Well my strop isn't as flexible as Liam's, but today I tried to let it go as much as I dared. The razors sounds different to it's usual voice, harder to pick out the hairs being cut - it's very sharp! Combined with the lovely thick stiff lather of my homemade soap I really enjoyed myself!

Chris
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Re: Stroppery

Postby brothers » Sun Jun 09, 2013 8:57 pm

EL Alamein wrote:As for how slack the strop is I've been mimicking Liam Finnegan as closely as possible for an example:

http://www.youtube.com/watch?v=2h1GC34yyKE

So I'll say that I'm using the "Finnegan Stropping Method". :)

I'll say this: I am really surprised at the results I'm getting, they are excellent. I'm trying to remember how I did it last time and if it was the same. I know that last time I did do it I was using a Belgian Hone solely to keep up my edge. I've retired the Belgian for now in favor of diamond plates (quicker and no lapping) because I just don't have the time to play as much as I'd like to. Perhaps that change in hone had something to do with it?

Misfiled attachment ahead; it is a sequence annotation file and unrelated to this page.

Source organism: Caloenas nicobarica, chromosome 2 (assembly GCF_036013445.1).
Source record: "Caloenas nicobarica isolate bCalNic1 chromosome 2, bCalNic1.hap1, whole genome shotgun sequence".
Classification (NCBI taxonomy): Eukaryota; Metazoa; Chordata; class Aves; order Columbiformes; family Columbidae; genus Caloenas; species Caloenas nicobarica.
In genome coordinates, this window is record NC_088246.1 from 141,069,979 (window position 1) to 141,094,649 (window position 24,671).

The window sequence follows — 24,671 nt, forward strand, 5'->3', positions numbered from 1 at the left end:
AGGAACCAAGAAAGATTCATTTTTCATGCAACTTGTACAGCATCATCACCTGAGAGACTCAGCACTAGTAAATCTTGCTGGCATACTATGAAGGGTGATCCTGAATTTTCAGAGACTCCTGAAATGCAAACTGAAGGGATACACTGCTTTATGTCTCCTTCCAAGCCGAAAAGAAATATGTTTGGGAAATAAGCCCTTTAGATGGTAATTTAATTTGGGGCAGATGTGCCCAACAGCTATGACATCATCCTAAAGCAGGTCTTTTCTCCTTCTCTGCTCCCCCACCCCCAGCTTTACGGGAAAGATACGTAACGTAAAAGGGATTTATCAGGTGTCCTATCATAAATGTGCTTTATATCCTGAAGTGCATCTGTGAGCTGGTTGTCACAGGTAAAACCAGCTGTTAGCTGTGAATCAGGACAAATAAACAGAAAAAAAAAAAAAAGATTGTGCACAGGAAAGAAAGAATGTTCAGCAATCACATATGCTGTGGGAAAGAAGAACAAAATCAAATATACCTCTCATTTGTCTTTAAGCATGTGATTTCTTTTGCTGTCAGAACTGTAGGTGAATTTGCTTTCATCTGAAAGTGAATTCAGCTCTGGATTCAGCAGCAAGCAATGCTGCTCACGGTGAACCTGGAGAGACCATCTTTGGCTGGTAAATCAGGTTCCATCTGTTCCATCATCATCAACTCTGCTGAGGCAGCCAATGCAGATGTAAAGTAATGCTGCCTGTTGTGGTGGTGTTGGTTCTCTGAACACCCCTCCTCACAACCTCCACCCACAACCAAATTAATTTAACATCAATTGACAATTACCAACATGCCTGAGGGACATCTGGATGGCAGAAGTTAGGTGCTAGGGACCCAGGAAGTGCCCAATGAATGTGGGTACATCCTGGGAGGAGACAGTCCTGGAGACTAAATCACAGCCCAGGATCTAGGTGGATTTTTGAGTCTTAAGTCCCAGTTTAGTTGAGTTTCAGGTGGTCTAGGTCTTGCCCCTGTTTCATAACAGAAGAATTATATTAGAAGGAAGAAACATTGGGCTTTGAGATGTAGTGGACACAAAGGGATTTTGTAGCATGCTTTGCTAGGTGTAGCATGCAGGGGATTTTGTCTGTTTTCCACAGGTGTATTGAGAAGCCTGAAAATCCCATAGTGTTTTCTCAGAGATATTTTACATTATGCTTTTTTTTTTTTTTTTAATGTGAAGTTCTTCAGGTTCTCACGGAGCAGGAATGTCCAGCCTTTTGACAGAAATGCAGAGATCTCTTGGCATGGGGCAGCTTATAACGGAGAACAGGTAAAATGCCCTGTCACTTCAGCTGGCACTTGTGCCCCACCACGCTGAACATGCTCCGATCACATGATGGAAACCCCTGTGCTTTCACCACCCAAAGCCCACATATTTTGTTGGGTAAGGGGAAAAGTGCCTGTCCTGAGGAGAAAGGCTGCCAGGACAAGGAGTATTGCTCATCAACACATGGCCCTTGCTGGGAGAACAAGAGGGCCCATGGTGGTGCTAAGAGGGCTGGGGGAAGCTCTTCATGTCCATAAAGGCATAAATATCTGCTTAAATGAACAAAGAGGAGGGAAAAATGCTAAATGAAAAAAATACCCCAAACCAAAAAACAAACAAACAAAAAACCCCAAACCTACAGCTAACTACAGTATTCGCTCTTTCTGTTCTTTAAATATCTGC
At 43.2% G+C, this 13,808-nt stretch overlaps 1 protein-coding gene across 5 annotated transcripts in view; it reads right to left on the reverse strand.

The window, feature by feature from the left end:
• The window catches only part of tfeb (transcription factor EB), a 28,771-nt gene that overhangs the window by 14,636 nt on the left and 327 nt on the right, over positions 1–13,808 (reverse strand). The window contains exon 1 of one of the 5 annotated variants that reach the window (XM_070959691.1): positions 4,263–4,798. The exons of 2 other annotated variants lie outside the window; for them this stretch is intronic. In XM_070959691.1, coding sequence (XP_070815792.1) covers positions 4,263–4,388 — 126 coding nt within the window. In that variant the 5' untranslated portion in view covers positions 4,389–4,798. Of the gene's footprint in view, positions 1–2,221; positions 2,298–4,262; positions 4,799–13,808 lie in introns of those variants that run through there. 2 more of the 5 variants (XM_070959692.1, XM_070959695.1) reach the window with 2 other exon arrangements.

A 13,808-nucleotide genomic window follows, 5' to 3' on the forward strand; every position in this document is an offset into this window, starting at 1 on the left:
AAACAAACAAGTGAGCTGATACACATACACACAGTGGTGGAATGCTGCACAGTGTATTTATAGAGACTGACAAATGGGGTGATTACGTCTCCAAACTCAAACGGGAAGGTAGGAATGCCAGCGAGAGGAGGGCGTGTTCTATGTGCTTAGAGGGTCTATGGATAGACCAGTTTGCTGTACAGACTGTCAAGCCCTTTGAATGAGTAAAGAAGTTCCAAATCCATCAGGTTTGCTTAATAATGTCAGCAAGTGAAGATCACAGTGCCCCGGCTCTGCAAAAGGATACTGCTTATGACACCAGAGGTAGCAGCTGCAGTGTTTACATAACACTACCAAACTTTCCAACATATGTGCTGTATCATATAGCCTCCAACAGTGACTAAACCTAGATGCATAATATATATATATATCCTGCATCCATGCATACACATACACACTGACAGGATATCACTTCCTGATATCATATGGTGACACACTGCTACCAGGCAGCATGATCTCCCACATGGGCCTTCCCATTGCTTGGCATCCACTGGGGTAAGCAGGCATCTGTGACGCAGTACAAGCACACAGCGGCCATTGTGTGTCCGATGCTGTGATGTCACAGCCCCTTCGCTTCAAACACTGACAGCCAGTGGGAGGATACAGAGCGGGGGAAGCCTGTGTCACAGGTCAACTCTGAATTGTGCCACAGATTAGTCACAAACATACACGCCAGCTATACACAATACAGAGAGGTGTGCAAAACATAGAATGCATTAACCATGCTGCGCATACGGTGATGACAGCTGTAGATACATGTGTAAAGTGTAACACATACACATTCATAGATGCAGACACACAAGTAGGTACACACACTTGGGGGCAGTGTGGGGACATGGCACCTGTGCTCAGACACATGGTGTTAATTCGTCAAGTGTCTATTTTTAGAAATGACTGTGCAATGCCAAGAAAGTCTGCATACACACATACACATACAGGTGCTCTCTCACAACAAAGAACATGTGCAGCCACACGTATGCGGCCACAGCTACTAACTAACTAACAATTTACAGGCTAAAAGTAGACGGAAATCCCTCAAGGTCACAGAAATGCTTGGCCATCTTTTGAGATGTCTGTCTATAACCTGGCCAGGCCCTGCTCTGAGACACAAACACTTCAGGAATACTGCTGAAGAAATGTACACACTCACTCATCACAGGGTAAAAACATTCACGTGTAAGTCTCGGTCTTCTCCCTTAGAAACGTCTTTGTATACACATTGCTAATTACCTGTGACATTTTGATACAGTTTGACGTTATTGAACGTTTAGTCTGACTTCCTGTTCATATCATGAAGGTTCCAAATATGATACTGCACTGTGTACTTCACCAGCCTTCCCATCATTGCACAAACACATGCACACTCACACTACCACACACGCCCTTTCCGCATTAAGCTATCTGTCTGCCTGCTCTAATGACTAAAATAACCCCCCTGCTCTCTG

I also thought perhaps I wasn't doing it as pronounced as Liam (I am now) last time I tried a slack strop. So maybe that's a key difference? It's all very intriguing.

Chris


Chris, I like the idea of diamond plates. I'm going to give that method a try, just for the fun of it.
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Re: Stroppery

Postby EL Alamein » Thu Jun 20, 2013 9:58 am

Well, the edge died suddenly on Saturday. It started out great but by the time I got to my right cheek I was feeling some tugging. It was able to finish the shave but I had to strop again before the second pass.

All it took to get the blade back in shape was a few licks on the green pasted strop followed by a regular stropping the Finnegan way on plain linen and plain leather. She's been shaving smooth ever since. I plan to continue this approach until it no longer provides satisfactory results.